One of the best pieces of advice I received before visiting the Hotchkiss School Golf Course was to speak with longtime head professional and manager, Jim Kennedy. Jim’s passion for Hotchkiss was evident immediately, and after my roughly 1 hour round, Jim spent almost 2 hours with me showing off black and white aerial photographs of the course, discussing its evolution, and demonstrating his deep care for hidden-gem, family-owned golf courses all over the nation. Building relationships with amazing stewards like Jim is one of the most rewarding aspects of our sport.
With a modest budget, Jim has done his best to preserve and highlight some wonderful Raynor work at the Hotchkiss School. Notable holes for me include:
• #1: The opposite of a ‘gentle handshake’, this stout par four up a massive hill presents uneven lies, and a brutal green with a devilish back tier.
• #2: Previously a par four, the now par three 2nd “Leven” almost feels like a punchbowl with a deceptive mount protruding from the front and banks all around the back.
• #4: Working back into the campus, Raynor masterfully used the right-to-left tilt of the land to reject shots toward inferior playing angles into this green.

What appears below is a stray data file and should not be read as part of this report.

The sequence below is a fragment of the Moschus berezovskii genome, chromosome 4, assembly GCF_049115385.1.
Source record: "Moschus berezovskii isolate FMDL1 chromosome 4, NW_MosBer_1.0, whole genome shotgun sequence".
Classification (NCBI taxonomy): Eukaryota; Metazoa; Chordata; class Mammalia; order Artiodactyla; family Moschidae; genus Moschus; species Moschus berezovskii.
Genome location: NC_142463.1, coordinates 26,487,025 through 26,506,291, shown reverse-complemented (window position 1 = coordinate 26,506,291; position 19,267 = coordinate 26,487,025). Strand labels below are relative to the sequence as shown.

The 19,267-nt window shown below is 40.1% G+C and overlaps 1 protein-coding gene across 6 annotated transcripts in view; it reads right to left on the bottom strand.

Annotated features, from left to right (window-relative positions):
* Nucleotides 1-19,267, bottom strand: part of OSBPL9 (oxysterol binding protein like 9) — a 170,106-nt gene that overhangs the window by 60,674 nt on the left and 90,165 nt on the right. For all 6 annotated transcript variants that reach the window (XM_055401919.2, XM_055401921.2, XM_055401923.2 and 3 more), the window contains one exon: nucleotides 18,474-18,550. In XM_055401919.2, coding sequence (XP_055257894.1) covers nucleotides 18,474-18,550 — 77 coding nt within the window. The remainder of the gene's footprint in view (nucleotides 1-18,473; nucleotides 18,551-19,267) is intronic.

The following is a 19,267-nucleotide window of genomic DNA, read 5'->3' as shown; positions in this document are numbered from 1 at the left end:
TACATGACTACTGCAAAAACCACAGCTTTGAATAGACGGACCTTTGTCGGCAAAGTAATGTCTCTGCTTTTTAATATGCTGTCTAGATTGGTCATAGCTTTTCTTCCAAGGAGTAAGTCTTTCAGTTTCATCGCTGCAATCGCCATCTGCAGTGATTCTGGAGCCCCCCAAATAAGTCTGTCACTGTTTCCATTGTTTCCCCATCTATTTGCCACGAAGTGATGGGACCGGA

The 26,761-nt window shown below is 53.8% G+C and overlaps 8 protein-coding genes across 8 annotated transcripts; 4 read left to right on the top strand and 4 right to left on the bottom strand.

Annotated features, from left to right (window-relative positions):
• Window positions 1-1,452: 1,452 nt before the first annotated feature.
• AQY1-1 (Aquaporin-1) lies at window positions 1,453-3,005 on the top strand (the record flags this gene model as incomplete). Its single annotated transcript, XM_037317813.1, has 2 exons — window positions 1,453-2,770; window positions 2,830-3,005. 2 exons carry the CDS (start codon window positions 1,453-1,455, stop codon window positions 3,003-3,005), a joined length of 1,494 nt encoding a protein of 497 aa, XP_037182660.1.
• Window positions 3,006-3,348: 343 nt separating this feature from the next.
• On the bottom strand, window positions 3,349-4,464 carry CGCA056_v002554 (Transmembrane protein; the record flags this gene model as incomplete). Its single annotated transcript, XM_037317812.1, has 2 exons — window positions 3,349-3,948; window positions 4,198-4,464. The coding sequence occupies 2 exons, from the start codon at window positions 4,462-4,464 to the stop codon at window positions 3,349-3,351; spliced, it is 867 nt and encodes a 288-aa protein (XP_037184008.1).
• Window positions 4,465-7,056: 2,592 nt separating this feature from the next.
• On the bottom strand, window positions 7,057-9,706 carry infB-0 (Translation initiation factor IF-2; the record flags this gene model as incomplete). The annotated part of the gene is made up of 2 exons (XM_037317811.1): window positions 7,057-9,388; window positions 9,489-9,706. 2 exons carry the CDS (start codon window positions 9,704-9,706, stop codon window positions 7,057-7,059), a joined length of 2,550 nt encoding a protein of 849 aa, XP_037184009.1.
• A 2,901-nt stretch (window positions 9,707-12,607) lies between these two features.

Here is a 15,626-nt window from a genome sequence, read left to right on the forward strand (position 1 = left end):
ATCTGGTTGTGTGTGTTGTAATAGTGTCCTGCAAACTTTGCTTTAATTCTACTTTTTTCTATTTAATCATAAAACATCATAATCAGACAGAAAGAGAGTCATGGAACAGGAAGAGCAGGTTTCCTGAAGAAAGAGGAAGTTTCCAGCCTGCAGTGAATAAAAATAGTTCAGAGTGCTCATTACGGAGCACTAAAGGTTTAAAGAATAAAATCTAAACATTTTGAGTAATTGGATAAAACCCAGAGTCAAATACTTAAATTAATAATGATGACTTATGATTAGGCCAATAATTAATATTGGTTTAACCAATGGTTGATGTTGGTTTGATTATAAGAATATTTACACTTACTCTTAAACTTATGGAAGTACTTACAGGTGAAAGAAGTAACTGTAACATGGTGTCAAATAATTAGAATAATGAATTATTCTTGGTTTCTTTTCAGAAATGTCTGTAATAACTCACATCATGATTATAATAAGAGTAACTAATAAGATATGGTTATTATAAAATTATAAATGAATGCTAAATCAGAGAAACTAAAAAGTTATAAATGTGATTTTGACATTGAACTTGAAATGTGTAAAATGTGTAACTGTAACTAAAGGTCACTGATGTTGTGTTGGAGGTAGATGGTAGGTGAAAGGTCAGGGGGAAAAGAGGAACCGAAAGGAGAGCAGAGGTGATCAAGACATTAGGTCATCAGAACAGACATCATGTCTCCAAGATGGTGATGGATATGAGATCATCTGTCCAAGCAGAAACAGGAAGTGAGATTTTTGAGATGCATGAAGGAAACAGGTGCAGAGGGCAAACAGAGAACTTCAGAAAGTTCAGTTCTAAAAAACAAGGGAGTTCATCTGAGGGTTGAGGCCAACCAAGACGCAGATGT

• #5: The “Short” at Hotchkiss has an awe inspiring view of surrounding mountains and Wononskopomuc Lake.
• #6: The 6th green was beguiling with rumples galore. Raynor balances this extremely challenging green with a wide open tee shot, testing the merits of the player to find their best yardage.
• #7: Without the ability to move large tracts of land for fairway regrading, many classic architects expertly found the most rolling pieces of terrain to build exceptional holes. The bunkerless par five 7th at Hotchkiss rolls over hills and valleys in this way, providing difficulty without any sand traps. This hole reminded me of the amazing bunkerless par fives Ross built at Roaring Gap.
• #8: The Eden par three 8th also naturally lays over the land, beautifully incorporating some glacial boulders.
Over time, the greens at Hotchkiss have shrunk, and due to school expansion, some holes have been lost. In context, especially given a modest budget, it is no short of remarkable to see such the level of preservation we do today. Kudos to amazing historians of the game – people who care – such as Jim Kennedy. My respect for such a humble leader knows no bounds, and my adventure to Hotchkiss was well worth the trip.
I was a bit surprised to see Hotchkiss School's course ranked on this site. Its history is fascinating and it was a truly special experience for me as a pilgrimage to the former home of “Steam Shovel” Charles Banks, the architect of Annapolis Roads, which was one of my favorite golf courses of all time. However, the course itself isn’t particularly spectacular outside of some interesting green complexes, many of which appear to have been reduced in size for maintenance purposes. Presumably it has been minimally updated by the prestigious prep school since Seth Raynor and Banks built it in the 1920s aside from a few tweaks I'll cover later.